The events of 2020 and COVID-19 suddenly transitioned many workers to remote positions.
Many companies continued with that model even after they could allow their employees to return to the office.
But a lot of companies are growing tired of relying on at-home workers to get their jobs done, and many are requiring them to return to the office.
Should they be? Let’s talk about it.
2023 Remote Work Statistics
According to a recent article by CNBC:
90% of companies state they want workers to return to the office full-time by the end of 2024.
Close to 30% of these companies will threaten to fire workers who refuse to comply.
In September 2022, the average office occupancy rate was 44%.
As of September 2023, that percentage has gone up to 47.3%.
But the most shocking statistic of all is this one...
Among the 1,000 company leaders surveyed, only 2% of them said they didn’t ever plan to require their workers to come to the office again.
Google - a company you might think would be at the forefront of the work-from-home movement - is digging in its heels. The company has started incorporating the amount of time employees spend in the office into its performance reviews.
And Goldman Sachs now wants all of its workers to spend 5 days in the office per week.
What are the Benefits of Working in an Office?
Company leaders have a host of reasons why they want their staff working in-house again. Here are a few:
“We never meant for the office to just go away.”
“Without the office, workers aren’t as connected to the company or their co-workers.”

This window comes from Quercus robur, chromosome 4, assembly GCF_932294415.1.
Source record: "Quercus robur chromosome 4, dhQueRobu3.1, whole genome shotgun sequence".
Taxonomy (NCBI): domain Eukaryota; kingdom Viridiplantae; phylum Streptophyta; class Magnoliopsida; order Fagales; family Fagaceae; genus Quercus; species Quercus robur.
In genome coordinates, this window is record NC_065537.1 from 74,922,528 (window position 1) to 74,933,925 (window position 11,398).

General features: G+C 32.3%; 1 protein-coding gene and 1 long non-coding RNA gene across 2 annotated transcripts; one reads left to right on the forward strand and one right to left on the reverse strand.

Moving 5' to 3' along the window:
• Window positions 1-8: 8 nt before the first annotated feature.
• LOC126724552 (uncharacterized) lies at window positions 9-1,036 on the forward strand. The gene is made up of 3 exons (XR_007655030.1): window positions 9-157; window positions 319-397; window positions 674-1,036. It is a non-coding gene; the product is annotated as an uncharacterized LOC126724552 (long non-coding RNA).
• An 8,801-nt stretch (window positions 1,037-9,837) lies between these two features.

“We can’t create a strong company culture if everyone works from home all the time.”
“We think people are more productive when they work in the office.”
“The company makes more money when people actually come to work instead of working from home.”
Employees who have made the transition into working from home would often rather continue that style of work than go back to their daily commutes.
In 2020, workers were 4.4% more productive working from home, and in 2021, they were 2.2% more productive.
While employees were less productive in 2022, this year, productivity statistics are rising once again.
Can We Find a Happy Medium?
The reality is that there is no one-size-fits-all answer to this problem.
But a lot of experts agree that a more hybrid model is a great compromise for both sides.
68% of workers say they’d be OK with working at least one day at home and the other days of the week at the office.
Of course, not every business is set up for remote work. Retail, tech, and financial services companies are likely to completely pivot away from working from home, mostly due to privacy and security concerns.
Freelancing has also taken off in recent years, and COVID-19 most likely had a lot to do with that.
In 2017, there were a little over 57 million freelancers in the United States. In 2020, that number jumped to 64.8 million.
And this year, there are over 73 million freelancers in the U.S. alone.
Will some of those displaced workers who refuse to comply with working in the office full-time make the jump to freelancing? Only time will tell.
We Support Remote Work!
Our agency only works with freelancers, so we fully support them working from home. We don’t have any office space for them to occupy anyway.
We’ve found that when we give our contractors the freedom to work at the times that work best for them on a schedule they choose their productivity increases.
But we’re interested in what you have to say!
Do you think remote work is a thing of the past? How has your business navigated the last few years and do you anticipate any changes?
Let us know!
Our goal is your success. Let’s grow your business together!